Wednesday, October 9, 2013

Kickin' it old school, Part II

Through the years, obedience training has evolved from a fairly straight forward process involving a leash, a collar, physical corrections and verbal praise to an incredibly complex process of motivators, lures, rewards, random reinforcement, negative punishment, clickers, toys, targets, guides, shaping, “offered” behaviors and even gadgets that release goodies at a distance via a hand-held remote.

It’s quite en vogue now to add multiple levels of complexity to obedience skills so the dog may be asked to do half a dozen different behaviors all in the name of performing one exercise. I understand the need to keep the dog’s mind engaged and maintain a sharp competitive edge and think a lot of these "bonus" exercises are a lot of fun but . . .

. . . after looking at Phoenix’s roller-coaster obedience career from lots of different angles, I find myself wondering if I have muddied the waters of his training to the point where he simply does not understand how to perform a string of formal obedience exercises as he is expected to do in the ring because those formal exercises look nothing like our training sessions. When he acts like he’s never been asked to do them before . . . well . . . maybe it’s because he hasn’t.

I think my biggest failure with this wonderful dog is that I have put 98% of our training time into informal work and 2% into structured formal work . . .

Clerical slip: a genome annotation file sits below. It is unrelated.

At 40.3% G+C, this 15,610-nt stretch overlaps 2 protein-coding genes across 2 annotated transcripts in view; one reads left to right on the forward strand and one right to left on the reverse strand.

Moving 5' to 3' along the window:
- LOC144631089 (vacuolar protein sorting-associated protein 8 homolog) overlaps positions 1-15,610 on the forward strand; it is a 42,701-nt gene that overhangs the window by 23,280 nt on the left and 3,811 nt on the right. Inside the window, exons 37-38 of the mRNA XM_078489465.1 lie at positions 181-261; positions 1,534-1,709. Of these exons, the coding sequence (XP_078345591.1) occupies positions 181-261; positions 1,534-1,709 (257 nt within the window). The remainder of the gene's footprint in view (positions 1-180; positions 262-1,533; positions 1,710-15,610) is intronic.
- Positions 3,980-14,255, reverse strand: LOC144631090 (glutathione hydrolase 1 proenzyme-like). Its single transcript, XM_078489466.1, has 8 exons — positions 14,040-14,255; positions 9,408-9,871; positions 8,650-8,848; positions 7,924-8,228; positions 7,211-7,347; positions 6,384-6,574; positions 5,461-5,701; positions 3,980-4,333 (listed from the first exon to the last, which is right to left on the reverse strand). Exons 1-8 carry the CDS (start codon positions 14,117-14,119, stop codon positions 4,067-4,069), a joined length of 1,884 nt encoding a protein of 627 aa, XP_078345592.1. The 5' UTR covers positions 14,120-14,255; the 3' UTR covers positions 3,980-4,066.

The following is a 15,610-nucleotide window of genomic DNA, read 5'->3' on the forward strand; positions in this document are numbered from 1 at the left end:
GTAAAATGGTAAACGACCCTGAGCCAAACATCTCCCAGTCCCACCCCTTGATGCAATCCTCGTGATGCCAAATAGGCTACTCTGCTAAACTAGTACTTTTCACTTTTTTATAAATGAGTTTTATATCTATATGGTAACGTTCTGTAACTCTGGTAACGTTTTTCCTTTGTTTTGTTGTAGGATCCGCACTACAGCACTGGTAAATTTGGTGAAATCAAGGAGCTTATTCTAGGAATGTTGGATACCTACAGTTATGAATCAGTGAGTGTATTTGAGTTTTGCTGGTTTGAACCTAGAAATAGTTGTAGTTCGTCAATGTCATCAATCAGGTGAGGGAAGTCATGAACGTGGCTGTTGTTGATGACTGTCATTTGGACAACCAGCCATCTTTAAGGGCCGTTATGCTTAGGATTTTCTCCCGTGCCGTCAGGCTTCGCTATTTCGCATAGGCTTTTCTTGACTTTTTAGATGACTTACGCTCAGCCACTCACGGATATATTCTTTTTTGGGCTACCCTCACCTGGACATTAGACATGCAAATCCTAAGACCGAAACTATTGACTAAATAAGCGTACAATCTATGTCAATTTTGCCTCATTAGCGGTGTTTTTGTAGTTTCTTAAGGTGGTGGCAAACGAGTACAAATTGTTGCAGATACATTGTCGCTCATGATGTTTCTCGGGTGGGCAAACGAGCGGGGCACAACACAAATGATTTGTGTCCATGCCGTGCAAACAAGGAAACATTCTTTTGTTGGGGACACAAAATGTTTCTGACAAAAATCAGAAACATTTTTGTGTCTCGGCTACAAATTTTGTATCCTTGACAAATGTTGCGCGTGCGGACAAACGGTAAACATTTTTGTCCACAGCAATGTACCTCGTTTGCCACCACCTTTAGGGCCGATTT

. . . because I’ve been told repeatedly that formal training is boring. Demotivating. Dull.  Counter-productive to building a partnership that sparkles with energy. On the surface, perhaps it is. And for a majority of dogs, perhaps it is true. 

But I am not training a majority of dogs – I am training Phoenix. As his trainer, I need to give him what he needs to understand his job and to perform it with confidence. He is clearly not generalizing the bits and pieces he sees in training into the complete picture he is asked to perform in the ring.

I love playing games and working separate skills versus whole exercises in training. It’s a lot of fun and I do believe it’s a great way to keep dogs fresh and challenged. However, the fact remains that my training with Phoenix in the last six years has not produced the level of performance I had hoped for. Some days he’s brilliant. Some days he’s dismal. We’re about halfway to his OTCh. but have absolutely zero consistency in the ring.

With this in mind, I’m trying a new approach to our training. Okay, it’s not new. It’s not some brilliant concept that I just dreamed up. It’s old fashioned and I’m sure a lot of people will wrinkle their nose and think, “Really?”

It’s training like we show so we can show like we train. Kickin’ it old school.

We’re doing formal run-throughs multiple times a week.

But wait, there’s more! Stay tuned for part III.


  1. You have to train what you have at the end of the leash. I know what you're going thru as I've been thru it myself - one-of-a-kind dog that absolutely baffles you. Continued good luck on your journey!

  2. Works for me - finished four OTChs doing that and am about to finish the CDX on number five! ;-)

  3. Love reading about your journey. Every dog is so different. Everyone has a theory. The less I listen to other people (especially people giving seminars) the better I do.